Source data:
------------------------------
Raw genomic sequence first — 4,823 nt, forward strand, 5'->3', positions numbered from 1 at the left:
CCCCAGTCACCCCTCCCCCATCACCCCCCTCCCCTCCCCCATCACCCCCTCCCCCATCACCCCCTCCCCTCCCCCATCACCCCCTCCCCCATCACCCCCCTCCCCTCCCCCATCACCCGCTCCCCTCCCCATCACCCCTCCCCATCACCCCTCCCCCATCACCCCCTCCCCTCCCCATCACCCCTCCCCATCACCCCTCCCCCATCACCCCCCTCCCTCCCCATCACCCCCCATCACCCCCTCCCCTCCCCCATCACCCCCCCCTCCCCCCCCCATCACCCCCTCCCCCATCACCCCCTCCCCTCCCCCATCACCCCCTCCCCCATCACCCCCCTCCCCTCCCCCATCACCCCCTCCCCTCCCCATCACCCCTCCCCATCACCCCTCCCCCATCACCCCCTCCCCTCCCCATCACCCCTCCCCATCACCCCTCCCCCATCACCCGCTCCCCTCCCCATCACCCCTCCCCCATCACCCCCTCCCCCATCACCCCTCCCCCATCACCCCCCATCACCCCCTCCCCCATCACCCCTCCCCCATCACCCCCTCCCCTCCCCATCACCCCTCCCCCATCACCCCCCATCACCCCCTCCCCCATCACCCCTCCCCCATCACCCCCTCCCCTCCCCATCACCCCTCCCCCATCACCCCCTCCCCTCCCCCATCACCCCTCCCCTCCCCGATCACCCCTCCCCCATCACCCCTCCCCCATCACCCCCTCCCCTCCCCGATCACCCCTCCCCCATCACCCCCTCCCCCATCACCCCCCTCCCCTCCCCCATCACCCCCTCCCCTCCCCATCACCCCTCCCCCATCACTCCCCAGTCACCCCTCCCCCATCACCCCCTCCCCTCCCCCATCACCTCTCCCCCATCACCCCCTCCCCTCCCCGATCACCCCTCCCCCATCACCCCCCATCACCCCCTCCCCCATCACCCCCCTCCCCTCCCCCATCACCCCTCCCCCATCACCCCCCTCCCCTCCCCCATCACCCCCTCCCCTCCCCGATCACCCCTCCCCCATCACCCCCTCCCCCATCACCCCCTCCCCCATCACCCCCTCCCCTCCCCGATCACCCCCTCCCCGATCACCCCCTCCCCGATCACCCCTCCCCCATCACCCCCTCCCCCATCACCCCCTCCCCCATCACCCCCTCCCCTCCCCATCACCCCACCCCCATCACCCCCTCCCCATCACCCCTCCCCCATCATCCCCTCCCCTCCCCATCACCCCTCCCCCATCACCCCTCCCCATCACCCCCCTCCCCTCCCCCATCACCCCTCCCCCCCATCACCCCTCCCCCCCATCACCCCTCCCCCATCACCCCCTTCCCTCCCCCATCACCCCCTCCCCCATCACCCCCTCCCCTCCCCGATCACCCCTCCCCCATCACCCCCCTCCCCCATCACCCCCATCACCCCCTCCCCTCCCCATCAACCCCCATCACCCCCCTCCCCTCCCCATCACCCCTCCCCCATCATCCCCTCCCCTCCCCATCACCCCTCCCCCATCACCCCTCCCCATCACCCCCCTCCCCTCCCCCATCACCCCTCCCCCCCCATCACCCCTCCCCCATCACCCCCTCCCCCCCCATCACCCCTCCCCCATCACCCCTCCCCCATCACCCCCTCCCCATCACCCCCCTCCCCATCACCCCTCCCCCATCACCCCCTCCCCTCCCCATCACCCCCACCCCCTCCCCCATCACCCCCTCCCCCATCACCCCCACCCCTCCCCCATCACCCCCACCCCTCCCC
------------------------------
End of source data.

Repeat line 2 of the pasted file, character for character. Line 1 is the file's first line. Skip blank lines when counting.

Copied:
CCCCAGTCACCCCTCCCCCATCACCCCCCTCCCCTCCCCCATCACCCCCTCCCCCATCACCCCCTCCCCTCCCCCATCACCCCCTCCCCCATCACCCCCCTCCCCTCCCCCATCACCCGCTCCCCTCCCCATCACCCCTCCCCATCACCCCTCCCCCATCACCCCCTCCCCTCCCCATCACCCCTCCCCATCACCCCTCCCCCATCACCCCCCTCCCTCCCCATCACCCCCCATCACCCCCTCCCCTCCCCCATCACCCCCCCCTCCCCCCCCCATCACCCCCTCCCCCATCACCCCCTCCCCTCCCCCATCACCCCCTCCCCCATCACCCCCCTCCCCTCCCCCATCACCCCCTCCCCTCCCCATCACCCCTCCCCATCACCCCTCCCCCATCACCCCCTCCCCTCCCCATCACCCCTCCCCATCACCCCTCCCCCATCACCCGCTCCCCTCCCCATCACCCCTCCCCCATCACCCCCTCCCCCATCACCCCTCCCCCATCACCCCCCATCACCCCCTCCCCCATCACCCCTCCCCCATCACCCCCTCCCCTCCCCATCACCCCTCCCCCATCACCCCCCATCACCCCCTCCCCCATCACCCCTCCCCCATCACCCCCTCCCCTCCCCATCACCCCTCCCCCATCACCCCCTCCCCTCCCCCATCACCCCTCCCCTCCCCGATCACCCCTCCCCCATCACCCCTCCCCCATCACCCCCTCCCCTCCCCGATCACCCCTCCCCCATCACCCCCTCCCCCATCACCCCCCTCCCCTCCCCCATCACCCCCTCCCCTCCCCATCACCCCTCCCCCATCACTCCCCAGTCACCCCTCCCCCATCACCCCCTCCCCTCCCCCATCACCTCTCCCCCATCACCCCCTCCCCTCCCCGATCACCCCTCCCCCATCACCCCCCATCACCCCCTCCCCCATCACCCCCCTCCCCTCCCCCATCACCCCTCCCCCATCACCCCCCTCCCCTCCCCCATCACCCCCTCCCCTCCCCGATCACCCCTCCCCCATCACCCCCTCCCCCATCACCCCCTCCCCCATCACCCCCTCCCCTCCCCGATCACCCCCTCCCCGATCACCCCCTCCCCGATCACCCCTCCCCCATCACCCCCTCCCCCATCACCCCCTCCCCCATCACCCCCTCCCCTCCCCATCACCCCACCCCCATCACCCCCTCCCCATCACCCCTCCCCCATCATCCCCTCCCCTCCCCATCACCCCTCCCCCATCACCCCTCCCCATCACCCCCCTCCCCTCCCCCATCACCCCTCCCCCCCATCACCCCTCCCCCCCATCACCCCTCCCCCATCACCCCCTTCCCTCCCCCATCACCCCCTCCCCCATCACCCCCTCCCCTCCCCGATCACCCCTCCCCCATCACCCCCCTCCCCCATCACCCCCATCACCCCCTCCCCTCCCCATCAACCCCCATCACCCCCCTCCCCTCCCCATCACCCCTCCCCCATCATCCCCTCCCCTCCCCATCACCCCTCCCCCATCACCCCTCCCCATCACCCCCCTCCCCTCCCCCATCACCCCTCCCCCCCCATCACCCCTCCCCCATCACCCCCTCCCCCCCCATCACCCCTCCCCCATCACCCCTCCCCCATCACCCCCTCCCCATCACCCCCCTCCCCATCACCCCTCCCCCATCACCCCCTCCCCTCCCCATCACCCCCACCCCCTCCCCCATCACCCCCTCCCCCATCACCCCCACCCCTCCCCCATCACCCCCACCCCTCCCC